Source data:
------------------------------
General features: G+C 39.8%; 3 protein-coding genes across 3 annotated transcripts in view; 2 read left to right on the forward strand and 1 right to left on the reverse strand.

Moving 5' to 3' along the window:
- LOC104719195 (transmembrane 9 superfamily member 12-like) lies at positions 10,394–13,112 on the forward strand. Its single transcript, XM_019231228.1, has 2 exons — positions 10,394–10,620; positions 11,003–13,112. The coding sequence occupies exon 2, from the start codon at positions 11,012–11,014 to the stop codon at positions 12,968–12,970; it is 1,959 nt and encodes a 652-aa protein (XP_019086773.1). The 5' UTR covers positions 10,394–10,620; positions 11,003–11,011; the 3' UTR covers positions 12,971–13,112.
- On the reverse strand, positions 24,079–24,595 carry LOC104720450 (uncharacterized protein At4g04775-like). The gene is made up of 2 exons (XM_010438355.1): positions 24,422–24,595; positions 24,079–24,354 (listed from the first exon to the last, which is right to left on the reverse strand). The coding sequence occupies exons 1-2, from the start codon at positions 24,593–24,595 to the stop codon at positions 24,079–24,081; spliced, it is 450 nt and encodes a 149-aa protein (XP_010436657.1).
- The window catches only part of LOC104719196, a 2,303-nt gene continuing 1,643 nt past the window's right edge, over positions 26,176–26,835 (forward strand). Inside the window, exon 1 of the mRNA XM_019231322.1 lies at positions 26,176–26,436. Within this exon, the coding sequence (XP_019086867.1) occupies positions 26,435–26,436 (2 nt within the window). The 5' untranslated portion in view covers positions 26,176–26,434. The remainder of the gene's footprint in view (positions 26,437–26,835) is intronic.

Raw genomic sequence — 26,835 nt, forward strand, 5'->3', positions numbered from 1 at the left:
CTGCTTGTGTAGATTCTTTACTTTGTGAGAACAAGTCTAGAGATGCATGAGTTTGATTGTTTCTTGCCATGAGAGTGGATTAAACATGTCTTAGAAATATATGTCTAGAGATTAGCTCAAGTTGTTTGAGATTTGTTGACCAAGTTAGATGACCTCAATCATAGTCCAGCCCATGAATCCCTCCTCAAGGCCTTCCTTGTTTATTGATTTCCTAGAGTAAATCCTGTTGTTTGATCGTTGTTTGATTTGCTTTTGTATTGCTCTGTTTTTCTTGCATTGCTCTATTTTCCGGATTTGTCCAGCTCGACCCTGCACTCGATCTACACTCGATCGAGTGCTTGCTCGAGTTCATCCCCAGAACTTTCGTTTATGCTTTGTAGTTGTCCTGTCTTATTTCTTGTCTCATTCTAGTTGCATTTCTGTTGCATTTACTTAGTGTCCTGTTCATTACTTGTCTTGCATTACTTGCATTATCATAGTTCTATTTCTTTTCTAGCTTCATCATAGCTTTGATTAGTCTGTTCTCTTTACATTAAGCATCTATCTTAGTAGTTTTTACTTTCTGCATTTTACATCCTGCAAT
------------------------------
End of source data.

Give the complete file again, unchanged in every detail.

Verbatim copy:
General features: G+C 39.8%; 3 protein-coding genes across 3 annotated transcripts in view; 2 read left to right on the forward strand and 1 right to left on the reverse strand.

Moving 5' to 3' along the window:
- LOC104719195 (transmembrane 9 superfamily member 12-like) lies at positions 10,394–13,112 on the forward strand. Its single transcript, XM_019231228.1, has 2 exons — positions 10,394–10,620; positions 11,003–13,112. The coding sequence occupies exon 2, from the start codon at positions 11,012–11,014 to the stop codon at positions 12,968–12,970; it is 1,959 nt and encodes a 652-aa protein (XP_019086773.1). The 5' UTR covers positions 10,394–10,620; positions 11,003–11,011; the 3' UTR covers positions 12,971–13,112.
- On the reverse strand, positions 24,079–24,595 carry LOC104720450 (uncharacterized protein At4g04775-like). The gene is made up of 2 exons (XM_010438355.1): positions 24,422–24,595; positions 24,079–24,354 (listed from the first exon to the last, which is right to left on the reverse strand). The coding sequence occupies exons 1-2, from the start codon at positions 24,593–24,595 to the stop codon at positions 24,079–24,081; spliced, it is 450 nt and encodes a 149-aa protein (XP_010436657.1).
- The window catches only part of LOC104719196, a 2,303-nt gene continuing 1,643 nt past the window's right edge, over positions 26,176–26,835 (forward strand). Inside the window, exon 1 of the mRNA XM_019231322.1 lies at positions 26,176–26,436. Within this exon, the coding sequence (XP_019086867.1) occupies positions 26,435–26,436 (2 nt within the window). The 5' untranslated portion in view covers positions 26,176–26,434. The remainder of the gene's footprint in view (positions 26,437–26,835) is intronic.

Raw genomic sequence — 26,835 nt, forward strand, 5'->3', positions numbered from 1 at the left:
CTGCTTGTGTAGATTCTTTACTTTGTGAGAACAAGTCTAGAGATGCATGAGTTTGATTGTTTCTTGCCATGAGAGTGGATTAAACATGTCTTAGAAATATATGTCTAGAGATTAGCTCAAGTTGTTTGAGATTTGTTGACCAAGTTAGATGACCTCAATCATAGTCCAGCCCATGAATCCCTCCTCAAGGCCTTCCTTGTTTATTGATTTCCTAGAGTAAATCCTGTTGTTTGATCGTTGTTTGATTTGCTTTTGTATTGCTCTGTTTTTCTTGCATTGCTCTATTTTCCGGATTTGTCCAGCTCGACCCTGCACTCGATCTACACTCGATCGAGTGCTTGCTCGAGTTCATCCCCAGAACTTTCGTTTATGCTTTGTAGTTGTCCTGTCTTATTTCTTGTCTCATTCTAGTTGCATTTCTGTTGCATTTACTTAGTGTCCTGTTCATTACTTGTCTTGCATTACTTGCATTATCATAGTTCTATTTCTTTTCTAGCTTCATCATAGCTTTGATTAGTCTGTTCTCTTTACATTAAGCATCTATCTTAGTAGTTTTTACTTTCTGCATTTTACATCCTGCAAT